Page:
Another panel from the MAD parody…
I hate hearing people bash J.K. Rowling and her Harry Potter books. Yes, it’s always fashionable for those people who think they have better taste than everybody else to dismiss popular fiction (or anything else that’s popular) as drivel for the Great Unwashed, but these books don’t deserve it. I’d agree that the magical fantasy adventures that Rowling has written about the boy wizard might not win any literary awards, and she probably won’t be confused with Hemmingway, Fitzgerald or Capote, but they are playful, imaginative and just plain page turning fun. It’s a rare thing that a book (or a series of books) comes along that the entire family enjoys and are enthusiastic about. We often sit and discuss our theories about what’s coming next, what we think this or that means and other observations about the plots in the books. When I consider this remarkable bridging of the generations, I am often reminded of the scene from “City Slickers” when the characters discuss their childhoods. Baseball is brought up, and one of them (Daniel Stern, I think) reminisces that no matter how far apart he and his father have drifted, they could always “talk about baseball”. Harry Potter is like that. We can always talk about Harry Potter, and that’s a wonderful thing when your kids get older and they begin testing their independence to have a common interest that holds such enthusiasm.
Most of the family went to see Harry Potter and the Order of the Phoenix on Thursday night. My middlest daughter, The Dramatic Victoria went to the midnight show with friends the night before, and watched our oldest and autistic daughter, The Animated Elizabeth for us. This has always been the favorite of the books for me. The intrigue of the secret society that has reorganized to oppose Voldemort, the political maneuvering of the Ministry and it’s total denial of the truth of Voldemort’s return, Harry’s growing frustration with his being kept in the dark despite the dangers and feats he’s managed, the tremendously hateful character of Umbridge… there is a lot of meaty plot elements in this story. My fear was that this book was just too involved to be boiled down into a single film of a reasonable length. To a certain extent I think my fears were justified.
Spoiler Alert! Some plot points are revealed and discussed below.
I’m one of those types who have no problem in recognizing the difference between books, movies and TV in their treatment of subjects. I think too many people who are enamored of a book get disappointed when the movie or TV version doesn’t cover every nuance and nicety of the source material. Film is film, and it necessarily must take source material and change it to best work within it’s medium. The “Lord of the Rings” films are a great example. Director Peter Jackson made quite a few changes to Tolkien’s story, but each one was made with obviously careful consideration and with a strong knowledge of the trilogy. The result were movies that worked on their own merits as well as pleasing (most) Tolkien buffs. The Harry Potter novels offer an even bigger challenge because unlike the Tolkein books, one of the principal features of Rowling’s stories are a great many sub plots that serve multiple purposes. Some are principal to the main story, but others exist simply to flesh out Rowling’s world, lending humor and introducing magical concepts like the wizard hospital, the weirdly accepted slave-like existence of house-elves (who mostly like it), secondary characters like Peeves the poltergeist and many other examples. Some of these little plot elements become favorite moments for readers, and it’s tough to leave them out. Others seem to suggest great importance to the story but end up as red herrings.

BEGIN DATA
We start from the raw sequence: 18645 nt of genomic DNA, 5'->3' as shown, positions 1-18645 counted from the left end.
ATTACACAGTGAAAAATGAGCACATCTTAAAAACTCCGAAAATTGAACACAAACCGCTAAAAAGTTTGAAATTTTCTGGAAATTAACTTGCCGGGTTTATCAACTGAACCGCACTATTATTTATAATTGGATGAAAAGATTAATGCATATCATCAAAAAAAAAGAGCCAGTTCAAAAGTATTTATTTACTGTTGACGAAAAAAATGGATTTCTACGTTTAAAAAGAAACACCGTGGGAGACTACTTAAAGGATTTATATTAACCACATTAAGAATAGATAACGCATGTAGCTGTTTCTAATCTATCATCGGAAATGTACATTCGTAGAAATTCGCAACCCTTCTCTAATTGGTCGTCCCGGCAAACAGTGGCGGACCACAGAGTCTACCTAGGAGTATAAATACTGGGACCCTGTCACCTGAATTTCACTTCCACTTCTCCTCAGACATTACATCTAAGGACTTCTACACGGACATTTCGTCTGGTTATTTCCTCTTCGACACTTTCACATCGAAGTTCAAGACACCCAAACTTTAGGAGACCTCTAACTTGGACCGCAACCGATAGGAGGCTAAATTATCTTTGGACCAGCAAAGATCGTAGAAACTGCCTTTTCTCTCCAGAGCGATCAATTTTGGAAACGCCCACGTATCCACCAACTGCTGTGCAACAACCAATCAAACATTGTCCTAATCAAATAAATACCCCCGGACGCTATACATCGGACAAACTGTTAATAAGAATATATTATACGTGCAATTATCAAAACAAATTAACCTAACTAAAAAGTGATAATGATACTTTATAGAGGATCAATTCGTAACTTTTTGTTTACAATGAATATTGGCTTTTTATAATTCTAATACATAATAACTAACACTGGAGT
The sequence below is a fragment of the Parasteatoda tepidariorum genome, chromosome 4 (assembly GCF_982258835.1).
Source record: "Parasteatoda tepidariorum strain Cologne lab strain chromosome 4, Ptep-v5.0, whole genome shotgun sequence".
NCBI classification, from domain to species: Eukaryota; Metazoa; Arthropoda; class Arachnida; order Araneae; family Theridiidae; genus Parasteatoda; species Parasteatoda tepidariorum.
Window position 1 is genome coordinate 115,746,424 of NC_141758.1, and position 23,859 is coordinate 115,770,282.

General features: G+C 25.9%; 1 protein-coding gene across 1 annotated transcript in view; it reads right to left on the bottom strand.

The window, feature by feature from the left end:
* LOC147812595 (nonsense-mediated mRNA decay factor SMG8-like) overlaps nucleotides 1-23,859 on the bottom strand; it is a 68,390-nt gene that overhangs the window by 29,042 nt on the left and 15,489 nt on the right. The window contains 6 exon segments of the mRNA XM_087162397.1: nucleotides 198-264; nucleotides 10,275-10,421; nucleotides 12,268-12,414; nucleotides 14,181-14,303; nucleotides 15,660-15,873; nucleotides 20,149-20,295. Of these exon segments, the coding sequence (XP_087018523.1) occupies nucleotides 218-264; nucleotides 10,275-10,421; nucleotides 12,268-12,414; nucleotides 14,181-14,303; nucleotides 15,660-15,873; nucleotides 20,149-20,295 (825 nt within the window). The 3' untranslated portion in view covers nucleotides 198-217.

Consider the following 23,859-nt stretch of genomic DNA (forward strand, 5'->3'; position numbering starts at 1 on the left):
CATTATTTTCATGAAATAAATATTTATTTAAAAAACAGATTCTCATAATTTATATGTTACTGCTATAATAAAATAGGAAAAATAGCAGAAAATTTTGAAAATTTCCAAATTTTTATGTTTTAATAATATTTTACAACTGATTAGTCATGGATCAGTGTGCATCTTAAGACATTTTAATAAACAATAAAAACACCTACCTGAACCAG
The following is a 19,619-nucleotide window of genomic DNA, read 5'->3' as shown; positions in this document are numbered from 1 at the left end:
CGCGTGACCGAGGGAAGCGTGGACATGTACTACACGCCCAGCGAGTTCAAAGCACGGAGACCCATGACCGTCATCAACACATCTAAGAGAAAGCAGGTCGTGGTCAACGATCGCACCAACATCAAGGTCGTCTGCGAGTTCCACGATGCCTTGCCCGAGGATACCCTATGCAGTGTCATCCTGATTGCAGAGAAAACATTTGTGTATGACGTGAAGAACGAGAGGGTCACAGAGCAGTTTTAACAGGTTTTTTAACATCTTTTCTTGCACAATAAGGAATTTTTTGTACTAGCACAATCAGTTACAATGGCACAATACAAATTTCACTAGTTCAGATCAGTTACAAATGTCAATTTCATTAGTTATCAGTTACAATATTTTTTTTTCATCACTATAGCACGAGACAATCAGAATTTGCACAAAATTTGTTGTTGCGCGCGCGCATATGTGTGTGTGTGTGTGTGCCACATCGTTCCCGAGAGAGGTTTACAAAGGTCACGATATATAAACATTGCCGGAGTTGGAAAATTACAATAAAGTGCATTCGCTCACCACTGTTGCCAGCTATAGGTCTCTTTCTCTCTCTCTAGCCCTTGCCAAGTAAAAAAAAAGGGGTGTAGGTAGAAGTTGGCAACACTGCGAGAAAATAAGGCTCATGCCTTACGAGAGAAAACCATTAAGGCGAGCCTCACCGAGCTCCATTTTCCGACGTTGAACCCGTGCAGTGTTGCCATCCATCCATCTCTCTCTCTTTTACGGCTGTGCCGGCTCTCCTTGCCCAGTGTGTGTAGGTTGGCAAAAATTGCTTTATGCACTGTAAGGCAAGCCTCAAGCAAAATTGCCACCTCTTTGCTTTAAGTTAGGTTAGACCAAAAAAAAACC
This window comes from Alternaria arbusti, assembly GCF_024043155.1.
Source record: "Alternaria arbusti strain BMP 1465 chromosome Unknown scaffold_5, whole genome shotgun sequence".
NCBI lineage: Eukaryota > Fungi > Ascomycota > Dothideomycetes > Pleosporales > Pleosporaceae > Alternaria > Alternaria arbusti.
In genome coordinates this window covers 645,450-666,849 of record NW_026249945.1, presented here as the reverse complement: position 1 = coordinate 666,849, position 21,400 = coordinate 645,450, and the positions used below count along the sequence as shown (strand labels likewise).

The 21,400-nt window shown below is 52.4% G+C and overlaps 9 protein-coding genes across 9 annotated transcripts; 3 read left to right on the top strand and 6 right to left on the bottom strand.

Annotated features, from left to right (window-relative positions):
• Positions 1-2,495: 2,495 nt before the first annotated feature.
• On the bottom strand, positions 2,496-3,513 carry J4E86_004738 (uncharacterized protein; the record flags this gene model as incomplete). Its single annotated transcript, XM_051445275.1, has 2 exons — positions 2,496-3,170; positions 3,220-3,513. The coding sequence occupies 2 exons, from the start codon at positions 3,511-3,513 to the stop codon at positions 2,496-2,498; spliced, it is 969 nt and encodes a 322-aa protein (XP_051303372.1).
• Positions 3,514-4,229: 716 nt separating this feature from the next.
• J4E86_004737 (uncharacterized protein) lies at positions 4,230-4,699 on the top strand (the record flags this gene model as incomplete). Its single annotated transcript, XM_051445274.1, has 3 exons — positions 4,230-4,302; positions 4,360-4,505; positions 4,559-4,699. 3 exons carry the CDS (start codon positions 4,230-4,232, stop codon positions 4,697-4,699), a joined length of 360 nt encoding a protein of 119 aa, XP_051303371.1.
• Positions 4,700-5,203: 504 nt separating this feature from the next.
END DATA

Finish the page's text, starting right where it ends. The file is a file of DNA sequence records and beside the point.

In choosing what gets cut from the novel for film, much is revealed of the core of the Potter tale. It’s well known that Rowling works closely with the filmmakers as to what needs to be portrayed on screen in anticipation of the eventual climax of the books. Therefore, what gets left out and what does not can tell you much of what it really important to the story. Then again, shortcuts have been taken to establish important plot elements by using other methods to describe them. For example, in this film the entire sequence that occurs in the book at St. Mungoe’s wizard hospital, where Mr. Weasley convalesces from his snake attack, is left out. In the book, it introduces the hospital and it’s oddities but also serves to tell the readers about Neville’s parents and their fate. In the film, that is accomplished by a quiet talk between Neville and Harry. There are many examples of this, especially in the last two films.
I said earlier I thought my fears about this book being too complex to be translated into a single film were somewhat justified. What I meant was that this is the first of the film’s where I felt you NEEDED to have read the book to understand everything that was going on. Certainly there were several scenes that went by so fast that without knowing what everything meant I could see Potter novices missing key information. There were also many moments where director David Yates and screenwriter Micheal Goldenberg were winking at book aficionados with subtle indications of plot elements that were either part of the book or part of upcoming book’s plots. One example of this are the fleeting glances that Ginny Weasley sends at Harry and Cho when they are together. They are way too subtle for anyone who does not know that in the next book Ginny and Harry begin dating. Personally these touches are something I really like… almost like easter eggs for the Potter faithful. It’s the stuff that is rushed through in order to jam as much as possible into the film that I felt didn’t get proper screen time to establish the impact of the events. The ending especially suffered in this regard. I thought the ending, especially the brief talk between Dumbledore and Harry, did not convey the meaning of the events between Harry and Voldemort, nor it’s implications for future stories. I found it especially telling that there was absolutely no mention whatever of Neville Longbottom possibly being the chosen one, based on the prophecy. I may have to rethink my theories on the book seven ending!